REVIEW: Fings Aint What They Used T’Be, Theatre Royal Straford East ✭✭✭✭

Fings Aint What They Used T'Be. Photo: Tristram Kenton
Fings Aint What They Used T'Be. Photo: Tristram Kenton

Fings Aint What They Used T’Be
Theatre Royal, Stratford
21 May 2014
4 Stars

Fings Ain't Wot They Used T'Be, Lionel Bart (Music and Lyrics) and Frank Norman (Book), now being revived in the place where it was born, Theatre Royal Stratford East, in a new production directed by Terry Johnson, presents the regular British theatre going public with a number of troubling, some disturbing, puzzles.

What is Ryan Molloy doing wasting his time in this? Jessie Wallace – WTF? Surely Bart didn't write that song for this? Why would you revive this – you wouldn't see anything like this at the National? Where is the proper chorus line? Can you use that language on stage? What did I just sit through?

It is important to think these difficult questions through properly.

First, Ryan Molloy. Famous for his turn as Frankie Valli in the phenomenally successful Jersey Boys, Molloy spends much of the first Act of the show doing very little, being an ensemble member, singing and dancing with everyone else – just one of the motley crew of faux villains who hang out at Fred's bar and engage in petty crime and villainous chicanery, as well as a spot of whoring.

Molloy is excellent at all of this. No question. But why would he bother?

Because part way through Act One he gets to make an entrance as Horace, the happy interior decorator Fred calls on to update the look of his bar. Horace is a dream role: flashy, dynamic, a fabulous show-stopping number, Contempery, outrageous campery and a frock in Act Two. Molloy is a wonderful Horace in every way – stylish, effervescent, great dancer, wonderful singer, perfect diction and he makes no mistakes with the comic timing. This is proper character acting in a musical and Molloy displays talents with a depth and breadth unusual for a leading man. It’s a bravura performance in every way.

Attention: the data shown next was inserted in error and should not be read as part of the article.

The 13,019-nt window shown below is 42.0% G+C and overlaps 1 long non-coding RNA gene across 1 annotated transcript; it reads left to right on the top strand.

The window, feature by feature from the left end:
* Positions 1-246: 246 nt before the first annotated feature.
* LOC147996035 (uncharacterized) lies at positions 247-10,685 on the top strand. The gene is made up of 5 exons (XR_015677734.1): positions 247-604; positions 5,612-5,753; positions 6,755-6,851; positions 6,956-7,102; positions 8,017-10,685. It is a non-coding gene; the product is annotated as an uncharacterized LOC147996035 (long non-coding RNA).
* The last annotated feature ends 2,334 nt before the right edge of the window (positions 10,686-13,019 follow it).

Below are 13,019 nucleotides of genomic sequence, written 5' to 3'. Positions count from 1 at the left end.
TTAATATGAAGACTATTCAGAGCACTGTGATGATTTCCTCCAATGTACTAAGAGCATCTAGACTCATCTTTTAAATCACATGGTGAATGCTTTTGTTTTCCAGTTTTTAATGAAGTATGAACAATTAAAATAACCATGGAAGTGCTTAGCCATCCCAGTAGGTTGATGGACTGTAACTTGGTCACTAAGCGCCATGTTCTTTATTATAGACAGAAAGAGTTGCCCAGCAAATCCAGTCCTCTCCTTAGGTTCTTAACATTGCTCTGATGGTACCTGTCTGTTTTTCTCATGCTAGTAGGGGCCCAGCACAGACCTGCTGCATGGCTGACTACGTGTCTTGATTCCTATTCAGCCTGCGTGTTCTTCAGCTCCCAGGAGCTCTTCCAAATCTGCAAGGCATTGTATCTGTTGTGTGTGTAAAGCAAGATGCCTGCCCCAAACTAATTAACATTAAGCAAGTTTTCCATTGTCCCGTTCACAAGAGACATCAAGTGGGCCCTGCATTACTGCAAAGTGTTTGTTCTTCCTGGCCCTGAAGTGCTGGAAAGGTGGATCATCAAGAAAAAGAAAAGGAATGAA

Jessie Wallace is well known as Kat Slater from Eastenders and while there are some superficial similarities between that character and Lil here the most startling thing is that, really, Lil is a completely different performance. The harshness, the incessant movement, the snarling, the simmering belligerence of Kat are all gone – Lil is tough but kind, fair and a romantic at heart. In her silences, Wallace shines – and she is no slacker when it comes to singing and dancing either. Both Do You Mind and Polka Dots are delicious in her hands and she provides the title song with real gusto and diva style.

She is absolutely wonderful in every way. It is staggering to see someone who can be hit or miss as Kat so pitch-perfect in every way. Often she makes you think of Barbara Windsor, which, frankly, is ideal.

The production team here have interpolated into the revised book some songs which Bart wrote but which were not in the original show. Do You Mind and Living Doll, both Pop hits in their time, easily take their place in this score and while some might be surprised that Bart wrote those tunes, the fact is he did and they suit the style of this show perfectly. Where Do Little Birds Go? and Big Time are among the other additions and they too work well, enhancing character and empathy. The augmented score makes for a delicious musical treat.

Under Hands’ astute and deft direction, and with the extra work on the Book from Elliot Davis, the piece proves to be that unusual beast: a revival, a period piece and an allegory about issues still troubling society: the distance between classes, the lure of crime, the appalling way men treat women, the true meaning of friendship, identifying real good and real evil. Reworked, augmented and refashioned this 1959 musical has much to offer modern Britain: a glimpse of its past, present and future – all at once.